The first interesting question every sf history has to answer is 'Which story did science fiction begin with?' It could be traced back as early as Lucian the Samosata's The True History, Homer's Odyssey, the epic of Gilgamesh, or even 'before the invention of writing'[2] 'if we accept the body of known and hypothesized facts of the world as the equivalent science of the day'[3]. It also could be as late as 1926, when Hugo Gernsback published the first issue of Amazing Stories, if we believe in that sf is a genre 'consisting of a body of texts related by a shared understanding of that genre as recorded in contemporary commentary'[4] and as the genre we know nowadays. The rest historians emphasise more on the concept of 'science' and argue that there should not be any science fiction written before the Industrial Revolution in the 19th century. They respectively pick up one significant author or piece of work and then 'prove' her/it to be the first science fiction writer/story along with introducing their definitions of science fiction. Brian Aldiss's argument of Mary Shelley's Frankenstein being the first science fiction story, though well-known both inside and outside the field, is based on his definition: 'Science fiction is the search for a definition of mankind and his status in the universe which will stand in out advanced but confused state of knowledge (science), and is characteristically cast in the Gothic or post-Gothic mode'[5], and is attacked by some other scholars. One of the attackers, Thomas M. Disch, argues the genre should be established with an extensive general readership, and regards Edgar Allan Poe as the founding father of science fiction[6]. John J. Pierce, who also disagrees with Aldiss's assertion, claims 'the atmosphere of Frankenstein remains one not of science, but of sorcery'[7] and gives the credit of 'the father of science fiction' to Jules Verne because 'only by stripping his fiction to the bare essentials of the adventure story motivated by scientific discovery or invention could Verne lay the groundwork for sf to evolve on its own terms'[8]. Brian Stableford's Scientific Romance in Britain 1890-1950, though does not explicitly point out the origin of science fiction, still has done an excellent job in providing a history of a mature but older genre started with H. G. Wells and his contemporaries on the eastern coast of the Atlantic. But whatever their arguments are, all these along with other opinions I have not mentioned are part of my 'true history' of the science fiction.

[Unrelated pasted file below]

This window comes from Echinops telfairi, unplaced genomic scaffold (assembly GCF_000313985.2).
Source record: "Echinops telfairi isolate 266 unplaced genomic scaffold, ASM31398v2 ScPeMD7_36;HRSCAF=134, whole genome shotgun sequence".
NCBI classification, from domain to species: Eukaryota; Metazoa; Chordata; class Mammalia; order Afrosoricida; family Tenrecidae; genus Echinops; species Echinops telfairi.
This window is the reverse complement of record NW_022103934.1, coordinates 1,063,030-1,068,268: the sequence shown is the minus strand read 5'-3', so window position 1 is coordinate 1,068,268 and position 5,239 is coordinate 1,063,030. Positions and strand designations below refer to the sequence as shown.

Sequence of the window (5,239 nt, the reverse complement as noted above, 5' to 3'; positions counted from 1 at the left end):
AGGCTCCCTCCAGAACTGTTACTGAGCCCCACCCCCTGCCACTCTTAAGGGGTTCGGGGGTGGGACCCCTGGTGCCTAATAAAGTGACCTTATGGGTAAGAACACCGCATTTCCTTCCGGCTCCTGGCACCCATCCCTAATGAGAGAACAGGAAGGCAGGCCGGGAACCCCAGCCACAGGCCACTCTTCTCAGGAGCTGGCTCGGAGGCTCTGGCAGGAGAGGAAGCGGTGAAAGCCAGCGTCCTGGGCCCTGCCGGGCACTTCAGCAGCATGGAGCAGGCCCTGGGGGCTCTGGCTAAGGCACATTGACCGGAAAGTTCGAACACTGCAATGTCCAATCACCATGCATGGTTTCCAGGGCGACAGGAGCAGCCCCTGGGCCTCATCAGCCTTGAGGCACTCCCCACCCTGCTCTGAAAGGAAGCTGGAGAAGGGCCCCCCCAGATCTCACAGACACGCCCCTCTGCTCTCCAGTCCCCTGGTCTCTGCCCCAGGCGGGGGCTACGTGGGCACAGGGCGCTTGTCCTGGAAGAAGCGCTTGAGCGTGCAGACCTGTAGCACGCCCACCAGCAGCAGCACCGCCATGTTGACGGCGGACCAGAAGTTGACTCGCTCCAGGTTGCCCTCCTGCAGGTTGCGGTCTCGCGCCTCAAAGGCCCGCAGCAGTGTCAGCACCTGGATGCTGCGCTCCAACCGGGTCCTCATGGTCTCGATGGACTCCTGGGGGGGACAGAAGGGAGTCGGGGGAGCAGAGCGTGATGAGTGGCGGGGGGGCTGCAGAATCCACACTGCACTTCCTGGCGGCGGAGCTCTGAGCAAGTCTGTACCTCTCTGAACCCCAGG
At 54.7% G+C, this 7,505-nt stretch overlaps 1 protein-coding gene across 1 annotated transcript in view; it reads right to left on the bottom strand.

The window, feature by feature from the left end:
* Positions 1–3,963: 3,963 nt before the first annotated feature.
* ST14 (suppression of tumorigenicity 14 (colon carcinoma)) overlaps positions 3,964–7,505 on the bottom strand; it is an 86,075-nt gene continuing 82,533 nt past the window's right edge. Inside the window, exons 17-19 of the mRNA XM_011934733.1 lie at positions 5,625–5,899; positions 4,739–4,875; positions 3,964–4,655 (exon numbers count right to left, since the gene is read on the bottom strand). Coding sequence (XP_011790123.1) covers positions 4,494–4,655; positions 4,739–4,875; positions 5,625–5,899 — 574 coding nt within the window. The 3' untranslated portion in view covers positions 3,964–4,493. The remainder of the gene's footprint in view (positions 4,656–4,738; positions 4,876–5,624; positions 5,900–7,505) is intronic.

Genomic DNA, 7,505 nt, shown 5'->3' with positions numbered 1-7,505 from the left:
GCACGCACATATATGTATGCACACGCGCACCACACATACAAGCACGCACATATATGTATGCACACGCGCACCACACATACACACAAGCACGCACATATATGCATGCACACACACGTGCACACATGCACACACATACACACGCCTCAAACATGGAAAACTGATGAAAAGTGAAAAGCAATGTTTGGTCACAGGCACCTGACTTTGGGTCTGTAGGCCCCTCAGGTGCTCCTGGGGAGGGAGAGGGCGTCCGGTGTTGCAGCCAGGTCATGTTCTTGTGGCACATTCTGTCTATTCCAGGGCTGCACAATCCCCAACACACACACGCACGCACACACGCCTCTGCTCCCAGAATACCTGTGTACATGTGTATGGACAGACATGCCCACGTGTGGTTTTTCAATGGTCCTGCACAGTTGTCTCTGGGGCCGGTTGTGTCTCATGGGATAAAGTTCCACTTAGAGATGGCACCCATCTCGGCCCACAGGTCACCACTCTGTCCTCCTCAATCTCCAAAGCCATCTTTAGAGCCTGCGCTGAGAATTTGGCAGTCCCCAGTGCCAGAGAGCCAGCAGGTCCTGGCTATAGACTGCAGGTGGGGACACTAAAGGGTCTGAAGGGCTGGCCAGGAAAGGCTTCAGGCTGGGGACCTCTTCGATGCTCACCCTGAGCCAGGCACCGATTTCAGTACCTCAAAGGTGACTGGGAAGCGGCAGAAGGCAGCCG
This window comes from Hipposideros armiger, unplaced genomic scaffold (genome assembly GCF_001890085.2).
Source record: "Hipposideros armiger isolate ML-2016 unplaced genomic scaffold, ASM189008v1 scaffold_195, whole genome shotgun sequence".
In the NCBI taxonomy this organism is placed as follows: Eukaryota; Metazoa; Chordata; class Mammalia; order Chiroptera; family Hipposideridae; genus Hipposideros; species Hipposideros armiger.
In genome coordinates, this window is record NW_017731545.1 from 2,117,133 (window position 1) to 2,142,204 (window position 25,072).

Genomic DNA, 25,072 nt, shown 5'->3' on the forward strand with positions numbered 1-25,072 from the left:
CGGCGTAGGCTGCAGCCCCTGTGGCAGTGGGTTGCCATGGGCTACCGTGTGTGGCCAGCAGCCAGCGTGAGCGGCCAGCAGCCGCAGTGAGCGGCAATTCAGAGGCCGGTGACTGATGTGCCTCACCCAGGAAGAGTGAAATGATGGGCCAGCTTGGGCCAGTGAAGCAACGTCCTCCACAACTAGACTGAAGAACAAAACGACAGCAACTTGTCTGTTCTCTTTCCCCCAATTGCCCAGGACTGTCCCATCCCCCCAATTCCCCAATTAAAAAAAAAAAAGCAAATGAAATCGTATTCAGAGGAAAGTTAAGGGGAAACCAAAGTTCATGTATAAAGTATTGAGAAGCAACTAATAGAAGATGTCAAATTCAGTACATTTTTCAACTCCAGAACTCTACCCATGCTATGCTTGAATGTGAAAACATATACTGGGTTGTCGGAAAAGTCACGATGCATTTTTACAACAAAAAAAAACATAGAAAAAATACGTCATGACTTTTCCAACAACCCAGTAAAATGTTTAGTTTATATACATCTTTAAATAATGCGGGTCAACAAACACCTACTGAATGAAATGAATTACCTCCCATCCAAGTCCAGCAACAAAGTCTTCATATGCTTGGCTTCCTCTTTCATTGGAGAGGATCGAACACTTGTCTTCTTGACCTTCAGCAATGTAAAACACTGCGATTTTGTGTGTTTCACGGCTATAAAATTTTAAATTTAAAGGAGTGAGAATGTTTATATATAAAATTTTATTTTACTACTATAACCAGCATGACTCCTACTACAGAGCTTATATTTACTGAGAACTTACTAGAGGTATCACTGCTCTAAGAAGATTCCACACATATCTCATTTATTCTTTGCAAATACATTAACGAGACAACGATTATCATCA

I completely agree with Gary Westfahl and some other researchers that there was no sf genre before Hugo Gernsback. It is Gernsback's campaign that makes people be aware of science fiction. Writers know what they are writing; readers know what they want to read; publishers know what to be printed for profit; critics know how to establish a standard to judge the texts... All these are working under a banner called 'science fiction', thus the genre appears and lives on. However, while discussing the history of science fiction, we should pay attention to not only the texts, activities, and movements inside the genre but also those 'related to' it. We cannot chronicle the history of the United States of America just right from 4th July 1776 but go back to earlier events, maybe as far as thousands of years ago, when the Indians had started chasing buffalos or wild horses on that land (though it sounds absurd). In a similar way, we have to look backward to those previous writing or publishing which had influenced Gernsback's definition or categorisation of sf, whether directly or not, with or without concrete evidences, even if it is ridiculous to see these works as science fiction. After analysing Gernsback's various blurbs and essays, Westfahl points out six sf models/traditions in Gernsback's theory: melodramatic adventure in Luis Senarens and other contemporary pulp writing, Gothic novel and satire in Edgar Allan Poe's stories, travel tale and utopia (also by explicitly listing Bellamy) in Jules Verne's, tale of transcendence in H. G. Wells's and other scientific romances[9]. Westfahl admits these authors 'filtered through the mind of Gernsback, actually influenced the emerging genre of science fiction'[10]. Even though Westfahl also argues their influence is indirect and 'mediated by Gernsback'[11], the influence still exists, so it is adequate to give them a position in the sf history. Taking them as another starting point, we can trace further back according to the themes. And then it is not so awkward to say that earlier texts from the epic of Gilgamesh, The Odyssey are related to science fiction. Texts after the Renaissance, even the Industrial Revolution suit better. The point is: while talking about the sf history, we should consider not only the texts in the genre, but also those from outside or written before, i.e. to treat sf as a writing mode. If the label is crucial, we always can call the texts before 1926 'proto science fiction'.